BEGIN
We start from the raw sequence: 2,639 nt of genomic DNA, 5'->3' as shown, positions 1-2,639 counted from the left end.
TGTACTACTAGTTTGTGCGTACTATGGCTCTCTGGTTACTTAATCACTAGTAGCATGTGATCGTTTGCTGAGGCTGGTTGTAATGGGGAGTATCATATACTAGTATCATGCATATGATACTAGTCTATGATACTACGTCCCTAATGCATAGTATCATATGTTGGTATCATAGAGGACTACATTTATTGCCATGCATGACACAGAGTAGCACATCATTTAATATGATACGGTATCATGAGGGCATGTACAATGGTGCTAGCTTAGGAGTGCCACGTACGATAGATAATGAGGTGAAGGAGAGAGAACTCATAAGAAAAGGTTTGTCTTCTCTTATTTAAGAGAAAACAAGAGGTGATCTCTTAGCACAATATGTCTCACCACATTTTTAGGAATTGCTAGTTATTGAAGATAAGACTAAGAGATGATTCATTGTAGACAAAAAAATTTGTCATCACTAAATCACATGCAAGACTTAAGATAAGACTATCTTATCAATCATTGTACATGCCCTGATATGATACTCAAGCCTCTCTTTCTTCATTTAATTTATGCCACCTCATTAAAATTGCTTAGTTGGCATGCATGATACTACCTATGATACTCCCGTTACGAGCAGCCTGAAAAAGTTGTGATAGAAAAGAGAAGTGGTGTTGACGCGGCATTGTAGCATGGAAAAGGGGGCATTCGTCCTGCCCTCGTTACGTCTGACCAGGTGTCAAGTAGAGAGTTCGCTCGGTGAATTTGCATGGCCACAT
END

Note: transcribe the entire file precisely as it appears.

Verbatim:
We start from the raw sequence: 2,639 nt of genomic DNA, 5'->3' as shown, positions 1-2,639 counted from the left end.
TGTACTACTAGTTTGTGCGTACTATGGCTCTCTGGTTACTTAATCACTAGTAGCATGTGATCGTTTGCTGAGGCTGGTTGTAATGGGGAGTATCATATACTAGTATCATGCATATGATACTAGTCTATGATACTACGTCCCTAATGCATAGTATCATATGTTGGTATCATAGAGGACTACATTTATTGCCATGCATGACACAGAGTAGCACATCATTTAATATGATACGGTATCATGAGGGCATGTACAATGGTGCTAGCTTAGGAGTGCCACGTACGATAGATAATGAGGTGAAGGAGAGAGAACTCATAAGAAAAGGTTTGTCTTCTCTTATTTAAGAGAAAACAAGAGGTGATCTCTTAGCACAATATGTCTCACCACATTTTTAGGAATTGCTAGTTATTGAAGATAAGACTAAGAGATGATTCATTGTAGACAAAAAAATTTGTCATCACTAAATCACATGCAAGACTTAAGATAAGACTATCTTATCAATCATTGTACATGCCCTGATATGATACTCAAGCCTCTCTTTCTTCATTTAATTTATGCCACCTCATTAAAATTGCTTAGTTGGCATGCATGATACTACCTATGATACTCCCGTTACGAGCAGCCTGAAAAAGTTGTGATAGAAAAGAGAAGTGGTGTTGACGCGGCATTGTAGCATGGAAAAGGGGGCATTCGTCCTGCCCTCGTTACGTCTGACCAGGTGTCAAGTAGAGAGTTCGCTCGGTGAATTTGCATGGCCACAT